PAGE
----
Is there a barista's favorite brand or type of milk?

Beginner and pro baristas share tips and tricks.
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Postby Ltrain5000 » Apr 29, 2012, 11:55 pm

Is there any type of milk best suited for high quality art-able micro foam? Any specific brands?

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Postby cannonfodder » Apr 30, 2012, 8:46 am

My favorite is whatever is the freshest. Milk can vary dramatically between dairies. The differences can be even more pronounced with a small independent dairy due to variations in the cows diet from day to day. The large ones pull milk in from multiple farms and homogenize it all so there is less variation. Some dairies also put an anti foaming agent in the milk to keep the proteins from frothing while it is processed. That can cause issues with steaming milk. As a general rule, the higher fat content milk is easier to foam, lowfat milk is all protean so it will produce huge quantities of bubbles but most of those are medium to large dish soap bubbles. The lack of fat allows the bubbles to hold their shape and grow. So while low fat milk will produce a larger volume of microfoam, it is more difficult to work with. My rule of thumb is only use what you would normally drink. Since dairies vary by location, you just have to try them all to find what works and tastes best for you.
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Postby yakster » Apr 30, 2012, 12:09 pm

I'm no expert in milk by any means (slightly allergic myself and not that big a fan of milk drinks which is hampering my milk texturing and latte art skills) but I have heard that the Horizon whole organic brand is pretty well thought of and that's what I've been using lately.

Local dairy, use what you would drink sounds like a good suggestion if your a milk drinker.

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Postby Gravedigga » Apr 30, 2012, 1:08 pm

In NYC, many of the coffee shops use Battenkill and it's quite delicious. They sell it at Eataly and definitely worth the money.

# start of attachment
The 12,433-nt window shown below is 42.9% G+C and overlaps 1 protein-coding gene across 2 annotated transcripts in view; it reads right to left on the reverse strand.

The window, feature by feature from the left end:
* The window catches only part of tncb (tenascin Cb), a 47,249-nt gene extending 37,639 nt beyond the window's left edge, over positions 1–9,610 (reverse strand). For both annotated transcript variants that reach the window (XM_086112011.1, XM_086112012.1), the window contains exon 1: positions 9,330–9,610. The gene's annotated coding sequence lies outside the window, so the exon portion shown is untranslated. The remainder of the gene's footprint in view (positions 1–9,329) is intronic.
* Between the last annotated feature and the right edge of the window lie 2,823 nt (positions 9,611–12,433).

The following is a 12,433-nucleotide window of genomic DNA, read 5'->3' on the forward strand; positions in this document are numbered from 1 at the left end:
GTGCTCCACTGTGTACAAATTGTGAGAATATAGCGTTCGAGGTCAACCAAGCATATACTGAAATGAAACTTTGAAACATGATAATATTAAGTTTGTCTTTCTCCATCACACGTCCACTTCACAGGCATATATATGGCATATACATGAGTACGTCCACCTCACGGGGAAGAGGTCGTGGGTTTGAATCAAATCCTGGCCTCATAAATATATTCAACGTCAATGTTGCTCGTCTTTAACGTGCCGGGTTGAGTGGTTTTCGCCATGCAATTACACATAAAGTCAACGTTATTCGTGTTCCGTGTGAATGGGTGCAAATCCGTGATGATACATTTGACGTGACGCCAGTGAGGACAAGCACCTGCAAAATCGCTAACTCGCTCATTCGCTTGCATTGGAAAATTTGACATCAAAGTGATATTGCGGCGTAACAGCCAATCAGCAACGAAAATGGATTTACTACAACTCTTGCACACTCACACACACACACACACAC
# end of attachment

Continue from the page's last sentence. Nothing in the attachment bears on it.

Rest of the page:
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Postby rideold » Apr 30, 2012, 1:22 pm

I use Organic Valley whole milk and I've no complaints about it. I'd agree with getting the freshest you can though.

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Postby Peppersass » Apr 30, 2012, 2:11 pm

yakster wrote:I have heard that the Horizon whole organic brand is pretty well thought of and that's what I've been using lately.

Actually, no. Check out this article.

Horizon is owned by Dean Foods, which has been under fire for not adhering to strict organic processing. Also, they switched labeling on some of their products from "organic" to "natural" (a meaningless term), probably as a result of no longer meeting the stricter requirements, but the label change was subtle and misleading. Our local co-op grocery store dropped all Dean Foods dairy products as a result.

I use milk from local dairies (comes in glass bottles!)

My advice is to use the freshest milk that tastes the best.
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Postby chang00 » Apr 30, 2012, 3:15 pm

From my reading of the letter in the referenced link, the National Organic Program (NOP) was incorrect to interpret 21 CFR 104.20 (Code of Federal Regulations), not in alignment with FDA, and that certain synthetics are allowed in "organic" food. Additionally, 104.20 does not apply to milk, therefore DHA is permitted, in the reference link regarding Horizon milk.

Synthetics allowed, 205.605 (b):

CFP 104.20:

Just some milk for thoughts....

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Postby TomC » Apr 30, 2012, 5:08 pm

Before it gets to that point again, where every milk thread pertaining to latte art gets derailed into a debate and arguement about the constituents of one particular producers product or the reputation of it, how about we talk about how it works for baristas.

For me, I still choose Horizon Organic Whole Milk whenever I get the chance to, it makes extremely sweet rich microfoam that is akin to melted vanilla ice cream, IMO.

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Postby cannonfodder » May 01, 2012, 8:02 am

I just get 2% store brand from my local super market, or what ever is on sale. If I want a higher fat content I will get a small pint of cream and add just a dash to my steaming pitcher.
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Postby bean2friends » May 01, 2012, 9:31 am

I had some left over cream once. Adding it to my milk didn't improve things. I too use what's on sale. I have the best luck with whole milk. I can make hearts but that's about the extent of my latte art skill. I often say I'm no artist so it's no wonder my latte art is limited. I wonder how many others who complain about their micro foam suffer from the same lack of artistic skill. I mean, if my milk is good enough for a heart, shouldn't it do for just about anything? As an aside, at the Coffee Fest in Seattle I sat in for some of the latte art competition and noticed the baristas were using 2% milk - and nothing special at that. It seemed to be just the local grocery 2%.

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